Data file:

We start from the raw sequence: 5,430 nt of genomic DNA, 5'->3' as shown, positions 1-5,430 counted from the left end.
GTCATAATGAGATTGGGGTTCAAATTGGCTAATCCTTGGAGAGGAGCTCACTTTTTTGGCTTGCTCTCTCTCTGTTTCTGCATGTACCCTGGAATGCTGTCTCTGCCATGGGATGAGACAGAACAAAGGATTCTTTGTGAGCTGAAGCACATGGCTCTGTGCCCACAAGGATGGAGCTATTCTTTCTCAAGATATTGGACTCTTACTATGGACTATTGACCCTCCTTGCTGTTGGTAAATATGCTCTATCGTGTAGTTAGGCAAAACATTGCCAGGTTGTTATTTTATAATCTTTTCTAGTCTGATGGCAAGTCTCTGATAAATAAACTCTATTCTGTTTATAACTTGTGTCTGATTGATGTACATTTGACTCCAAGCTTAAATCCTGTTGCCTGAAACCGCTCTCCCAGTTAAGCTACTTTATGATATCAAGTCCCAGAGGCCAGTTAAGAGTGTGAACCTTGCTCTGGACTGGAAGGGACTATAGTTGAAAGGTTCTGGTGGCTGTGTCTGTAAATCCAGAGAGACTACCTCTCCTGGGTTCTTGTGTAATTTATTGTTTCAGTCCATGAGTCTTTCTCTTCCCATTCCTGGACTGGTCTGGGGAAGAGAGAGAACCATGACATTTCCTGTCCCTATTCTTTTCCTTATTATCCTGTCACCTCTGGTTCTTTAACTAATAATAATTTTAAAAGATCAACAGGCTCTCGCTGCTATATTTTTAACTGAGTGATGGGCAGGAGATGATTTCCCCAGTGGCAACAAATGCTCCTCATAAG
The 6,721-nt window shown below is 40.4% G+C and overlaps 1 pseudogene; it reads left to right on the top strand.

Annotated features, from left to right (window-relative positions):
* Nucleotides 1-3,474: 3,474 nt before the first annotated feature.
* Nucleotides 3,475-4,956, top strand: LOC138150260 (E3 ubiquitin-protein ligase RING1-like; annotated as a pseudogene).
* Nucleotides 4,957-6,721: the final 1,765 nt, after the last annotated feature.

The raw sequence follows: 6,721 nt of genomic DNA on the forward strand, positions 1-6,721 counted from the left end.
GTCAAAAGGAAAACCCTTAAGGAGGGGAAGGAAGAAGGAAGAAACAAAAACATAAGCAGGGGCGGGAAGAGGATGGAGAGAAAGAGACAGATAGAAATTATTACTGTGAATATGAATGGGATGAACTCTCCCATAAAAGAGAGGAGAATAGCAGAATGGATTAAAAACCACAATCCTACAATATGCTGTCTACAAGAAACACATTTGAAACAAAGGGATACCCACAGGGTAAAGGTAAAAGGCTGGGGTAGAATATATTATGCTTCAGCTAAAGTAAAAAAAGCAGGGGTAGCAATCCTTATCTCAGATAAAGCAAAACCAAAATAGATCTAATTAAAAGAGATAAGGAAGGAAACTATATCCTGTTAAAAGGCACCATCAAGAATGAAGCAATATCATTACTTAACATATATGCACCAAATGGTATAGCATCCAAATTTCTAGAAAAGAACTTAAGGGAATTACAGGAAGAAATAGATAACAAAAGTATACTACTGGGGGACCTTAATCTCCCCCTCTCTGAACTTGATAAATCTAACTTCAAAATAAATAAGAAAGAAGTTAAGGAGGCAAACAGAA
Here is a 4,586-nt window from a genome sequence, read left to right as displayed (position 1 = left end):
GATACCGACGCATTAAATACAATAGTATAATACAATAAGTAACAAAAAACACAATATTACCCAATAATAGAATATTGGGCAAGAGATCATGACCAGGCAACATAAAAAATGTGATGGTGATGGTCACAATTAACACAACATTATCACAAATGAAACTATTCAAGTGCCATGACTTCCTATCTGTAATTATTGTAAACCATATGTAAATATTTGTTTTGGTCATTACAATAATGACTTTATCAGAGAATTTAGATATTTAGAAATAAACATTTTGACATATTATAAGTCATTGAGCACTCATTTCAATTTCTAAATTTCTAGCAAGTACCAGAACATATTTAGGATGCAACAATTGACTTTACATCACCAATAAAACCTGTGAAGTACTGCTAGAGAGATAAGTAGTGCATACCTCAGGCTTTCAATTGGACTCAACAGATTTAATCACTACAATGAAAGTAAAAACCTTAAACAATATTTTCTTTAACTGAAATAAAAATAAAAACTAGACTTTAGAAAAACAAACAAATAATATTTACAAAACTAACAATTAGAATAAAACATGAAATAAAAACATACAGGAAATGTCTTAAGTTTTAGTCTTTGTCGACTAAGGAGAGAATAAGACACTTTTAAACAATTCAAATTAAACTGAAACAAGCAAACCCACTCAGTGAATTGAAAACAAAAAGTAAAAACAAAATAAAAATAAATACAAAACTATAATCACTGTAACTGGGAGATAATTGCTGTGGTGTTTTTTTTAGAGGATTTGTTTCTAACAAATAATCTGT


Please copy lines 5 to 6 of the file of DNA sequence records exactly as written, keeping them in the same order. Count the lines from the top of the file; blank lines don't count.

* Nucleotides 1-3,474: 3,474 nt before the first annotated feature.
* Nucleotides 3,475-4,956, top strand: LOC138150260 (E3 ubiquitin-protein ligase RING1-like; annotated as a pseudogene).